“The navy says the new multi-phased array radar system has been installed on the Anzac-class frigate HMAS Perth, and identifies, tracks and guides missiles to several targets at the same time.
“The Minister for Defence Materiel, Jason Clare, has inspected the radar on HMAS Perth during exercises off the West Australian coast and says the latest weapon in the navy’s arsenal means Australia’s Anzac frigates will be a lot more capable.
“He said it was also a great Australian success story, because the technology was developed in Australia by CEA Technologies.
“Chief of Navy Vice Admiral Ray Griggs said HMAS Perth had just returned from testing the system in Hawaii with tremendous results, showing the new system can defend the ship from modern cruise missile attack, enhancing the Anzac-class frigates’ capabilities significantly.”
And Australia is adding several new air capabilities – E-737 Wedgetai aircraftl, UAVs, F-35s and related systems – that call out for integration across the C5ISR enterprise. And such integration will provide a solid anchor for a regional defense as well.
New Balance Between Strike and Presence
We need to rethink AirSea battle.
The original AirSea Battle construct, as well as teams to work the problem, were put together prior to the President articulating a pivot to the Pacific strategy.
But are the two the same thing or is the first a subset of the second?
The answer to this is crucial in setting not only operational objectives and agendas, but shaping procurement choices going forward for the decade to come.
If China and North Korea are the foci, then re-enforcing precision strike enterprise is the priority. The objective is to have as many forces which can be deployed forward to strike Chinese or North Korean assets in time of war. Precision strike coming by air, ground, and sea forces would be the means to strike as many aim points as possible to create escalation dominance and to win the “air-sea battle.” If this is the approach then more traditional approaches will be prioritized and funded, such as the Carrier Battle Group, air expeditionary strike groups, and new systems like long range bombers which can load up on capabilities to deliver large strike packages are prioritized.
But what if the air sea battle really is about shaping a presence force with significant reach back to support a different kind of force structure and set of objectives?
Then precision strike deployed on as many platforms as possible – old and new – is not the means to the end. Rather, a different set of ends could well drive the new approach. The key focus becomes presence forces able to operate across the spectrum of security and military operations. These forces need to be effective, agile, and scalable, with both significant interoperability within the region and reach back to surge forces operating on the fringes of the Pacific.
Assuming the approach is not primarily about striking Chinese and North Korean assets, but to constrain adversary operations in the Pacific and beyond, the tools needed are presence, partnership building and operations, an ability to put in place distributed, forward-deployed capabilities which can rapidly reach back to additional capabilities able to augment them.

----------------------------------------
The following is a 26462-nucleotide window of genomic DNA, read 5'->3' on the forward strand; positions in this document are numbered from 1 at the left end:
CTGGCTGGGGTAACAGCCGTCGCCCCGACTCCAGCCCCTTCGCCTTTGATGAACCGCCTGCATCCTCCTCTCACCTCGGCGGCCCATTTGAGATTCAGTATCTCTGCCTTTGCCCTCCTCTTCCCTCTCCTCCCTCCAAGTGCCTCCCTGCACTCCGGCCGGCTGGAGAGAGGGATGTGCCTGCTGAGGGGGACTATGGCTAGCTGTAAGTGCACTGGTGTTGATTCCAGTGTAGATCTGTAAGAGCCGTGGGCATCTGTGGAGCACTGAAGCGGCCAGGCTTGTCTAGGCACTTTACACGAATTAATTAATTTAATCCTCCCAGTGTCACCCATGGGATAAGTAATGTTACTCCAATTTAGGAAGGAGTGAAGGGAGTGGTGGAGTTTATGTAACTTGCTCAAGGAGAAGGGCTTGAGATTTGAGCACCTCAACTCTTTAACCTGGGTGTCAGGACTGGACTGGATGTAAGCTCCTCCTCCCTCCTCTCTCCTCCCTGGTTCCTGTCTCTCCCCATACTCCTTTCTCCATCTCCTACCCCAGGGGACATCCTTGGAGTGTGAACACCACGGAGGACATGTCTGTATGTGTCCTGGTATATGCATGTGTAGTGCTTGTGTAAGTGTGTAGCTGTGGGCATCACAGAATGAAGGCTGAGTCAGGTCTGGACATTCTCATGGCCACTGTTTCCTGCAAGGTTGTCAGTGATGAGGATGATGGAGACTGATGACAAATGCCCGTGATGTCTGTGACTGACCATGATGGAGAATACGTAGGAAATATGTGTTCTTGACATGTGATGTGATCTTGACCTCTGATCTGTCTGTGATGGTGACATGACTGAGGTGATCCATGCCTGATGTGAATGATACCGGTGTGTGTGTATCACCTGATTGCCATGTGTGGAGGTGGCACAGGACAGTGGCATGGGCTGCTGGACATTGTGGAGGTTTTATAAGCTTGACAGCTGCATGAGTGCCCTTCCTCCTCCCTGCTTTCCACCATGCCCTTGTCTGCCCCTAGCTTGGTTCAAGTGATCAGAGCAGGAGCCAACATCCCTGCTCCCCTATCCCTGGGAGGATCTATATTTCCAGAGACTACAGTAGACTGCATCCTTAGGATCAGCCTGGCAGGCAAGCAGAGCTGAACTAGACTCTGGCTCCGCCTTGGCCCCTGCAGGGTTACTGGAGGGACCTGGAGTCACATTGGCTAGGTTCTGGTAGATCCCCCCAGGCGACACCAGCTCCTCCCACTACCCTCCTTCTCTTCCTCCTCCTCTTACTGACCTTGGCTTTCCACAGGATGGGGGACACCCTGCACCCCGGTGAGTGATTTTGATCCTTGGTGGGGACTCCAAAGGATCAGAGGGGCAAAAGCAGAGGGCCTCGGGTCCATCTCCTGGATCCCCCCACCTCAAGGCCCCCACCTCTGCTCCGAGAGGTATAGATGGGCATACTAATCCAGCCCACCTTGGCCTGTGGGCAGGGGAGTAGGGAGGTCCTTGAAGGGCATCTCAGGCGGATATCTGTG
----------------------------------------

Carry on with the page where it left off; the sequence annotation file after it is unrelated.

The augmentation requirement can be solved a couple of ways. One is by strengthening the capabilities of allies, which as a senior OSD official put it “are always forward-deployed.” This approach will be significantly enhanced as allies buy F-35s, build global sustainment hubs, and link these F-35s with other sensor, C5ISR and strike assets, such as Aegis.
The objective of US forces is then to “plug into” allied forces to provide for escalation dominance and escalatory control. It is not to push dominant forces into various regions as a first and required step. With today’s Carrier Battle Group concept, we have to push a CBG forward to shape a war winning strategy at all, not simply to provide presence and escalation dominance. In effect, this provides very limited options.
Far superior is an approach built around deploying additional Navy-Marine amphibious groups. With the Amphibious Ready Group/Marine Expeditionary Unit or with the Expeditionary Strike Group, we get presence, deployment flexibility, and, with the coming of the F-35B to the ARG-MEU, a significant military asset with reach-up and reach-back capability. This is a more realistic approach and an operationally based reality.
This is the fundamental choice.
We can continue the 50-year legacy of building platforms and payloads for those platforms. Or we can begin a new approach which augments presence, using distributed US assets which can network with allies to establish lily pads for normal operations and lay the foundations for escalation dominance in a crisis.
This version of the article first appeared in AOL Defense in my series on Pacific strategy.
In turn, these pieces are inputs to a co-authored book on Pacific strategy being written with Ed Timperlake and Richard Weitz and to be published by Praeger Publishers next year.